Understated? I suppose so, though I've never really thought of it that way. The game is what it is, and the broadcasters more or less take it how it comes.

posted by etagloh at 01:27 PM on July 12

"I got a hint that the studio team spent a wee bit more time doing tactical breakdowns in the inter-match 'World Cup Live' segments, where there wasn't as much time/commercial pressure. Was that just overoptimistic on my part? "

The tactics stuff was decent and they handled it a couple of ways - in preview they had a large virtual field filled with EA Sports video game style players with Alexi Lalas doing tactical breakdowns, (which is a bit like having Arjen Robben talking about haircare I realise).

Then they also had the ESPN 360 tool thingy, which is a piece of kit I'd like to see more of. They can spin a virtual camera through a complete 360 around any point on the field and then drag the players about to show you where they went and where they should have gone and that's very good. I'd seen it a couple times before and I like it - they busted it out to show how America's midfield should have tracked Gerrard's run on the first saturday and it was put to routinely good effect afterwards.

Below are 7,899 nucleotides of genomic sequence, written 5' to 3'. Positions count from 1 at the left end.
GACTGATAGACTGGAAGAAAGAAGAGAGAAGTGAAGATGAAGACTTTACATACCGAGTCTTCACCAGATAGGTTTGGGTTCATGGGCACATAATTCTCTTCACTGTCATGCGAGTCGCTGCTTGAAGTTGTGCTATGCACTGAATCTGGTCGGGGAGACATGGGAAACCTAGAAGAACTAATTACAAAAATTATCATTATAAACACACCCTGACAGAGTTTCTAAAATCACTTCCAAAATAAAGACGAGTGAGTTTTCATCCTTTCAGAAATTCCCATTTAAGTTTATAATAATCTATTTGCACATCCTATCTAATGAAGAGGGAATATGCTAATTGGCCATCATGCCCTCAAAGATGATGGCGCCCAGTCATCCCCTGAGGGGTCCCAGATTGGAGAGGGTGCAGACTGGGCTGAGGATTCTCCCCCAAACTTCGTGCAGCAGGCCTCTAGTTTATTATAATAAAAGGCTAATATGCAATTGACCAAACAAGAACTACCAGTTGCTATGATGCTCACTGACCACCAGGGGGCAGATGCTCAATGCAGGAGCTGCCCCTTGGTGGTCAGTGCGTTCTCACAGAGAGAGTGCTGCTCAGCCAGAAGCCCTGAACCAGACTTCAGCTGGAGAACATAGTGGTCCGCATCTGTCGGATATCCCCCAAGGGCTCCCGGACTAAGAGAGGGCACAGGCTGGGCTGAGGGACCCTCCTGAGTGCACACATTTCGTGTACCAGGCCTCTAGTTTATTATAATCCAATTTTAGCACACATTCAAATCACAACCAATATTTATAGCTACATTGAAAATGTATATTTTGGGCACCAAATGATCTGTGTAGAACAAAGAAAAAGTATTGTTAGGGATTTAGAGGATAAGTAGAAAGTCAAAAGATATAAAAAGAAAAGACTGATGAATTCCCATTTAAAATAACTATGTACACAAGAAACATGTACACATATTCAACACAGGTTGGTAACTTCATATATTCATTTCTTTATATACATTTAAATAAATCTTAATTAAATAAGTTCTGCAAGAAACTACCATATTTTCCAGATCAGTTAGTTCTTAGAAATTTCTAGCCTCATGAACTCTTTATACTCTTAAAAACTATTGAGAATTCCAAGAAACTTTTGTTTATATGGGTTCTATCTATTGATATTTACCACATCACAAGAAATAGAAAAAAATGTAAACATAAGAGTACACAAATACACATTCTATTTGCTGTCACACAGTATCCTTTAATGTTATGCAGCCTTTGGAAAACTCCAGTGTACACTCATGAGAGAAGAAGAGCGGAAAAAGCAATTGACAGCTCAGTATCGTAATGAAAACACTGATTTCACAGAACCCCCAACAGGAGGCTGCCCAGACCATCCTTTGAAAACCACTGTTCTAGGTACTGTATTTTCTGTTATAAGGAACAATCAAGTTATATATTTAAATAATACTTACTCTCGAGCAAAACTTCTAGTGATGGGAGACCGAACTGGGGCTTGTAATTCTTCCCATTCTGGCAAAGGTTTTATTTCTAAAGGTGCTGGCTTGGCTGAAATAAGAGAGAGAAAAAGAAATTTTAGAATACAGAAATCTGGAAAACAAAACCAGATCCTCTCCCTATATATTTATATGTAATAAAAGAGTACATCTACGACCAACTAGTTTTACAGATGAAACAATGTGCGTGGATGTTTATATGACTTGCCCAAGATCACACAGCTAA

Mixed with Jonathan Wilson's continued writing and the rise of the likes of Zonal Marking, Shin Guardian and Football Further, it's been an excellent year for putting some tactical meat on the bones for the viewer.

posted by Mr Bismarck at 02:16 PM on July 12

No more US announcers for futbol games until they become more knowledgeable about the history, players and tactics of the game. They seem to have dialed back on Americanisms like "inbounds pass" so I'll give them that. But, Lalas has to go. He just came off as a smug, ignorant dork. Having him in the center of the screen was the most annoying thing to watch. I wasn't too bothered by Harkes because I didn't see him, missed most of the matches where he was commentating, and he seemed to not talk that much. (I saw the complaints about his stating the obvious, but I never witnessed it myself.)

btw, what happened to Andres Cantor, the GOOOOOOOOOOL guy? He would've been another great announcer for these games. Speaks both English and Spanish fluently, has great knowledge of the game, passion and that trademark call.

Finally: THIS.

posted by worldcup2002 at 02:19 PM on July 12

Like it or not, I think Lalas has his eye on a broadcasting career, and I'm not so bothered about that: he can become the Alan Hansen of the American game. The apparent iron curtain keeping ESPN Deportes employees off the English-language network other than during breaks? More troubling.

btw, what happened to Andres Cantor, the GOOOOOOOOOOL guy?

Cantor is contracted to Telemundo; the Spanish-language rights for the World Cup belong to Univision. He's probably subject to a non-compete clause which doesn't apply to the ringers from Sky. Perhaps ITV can hire him?

posted by etagloh at 05:36 PM on July 12

Not arguing overall who was better but it still bugs me that the Spain goal started off a blown call by Webb, goal kick to Spain instead of corner to Holland.

posted by billsaysthis at 07:39 PM on July 12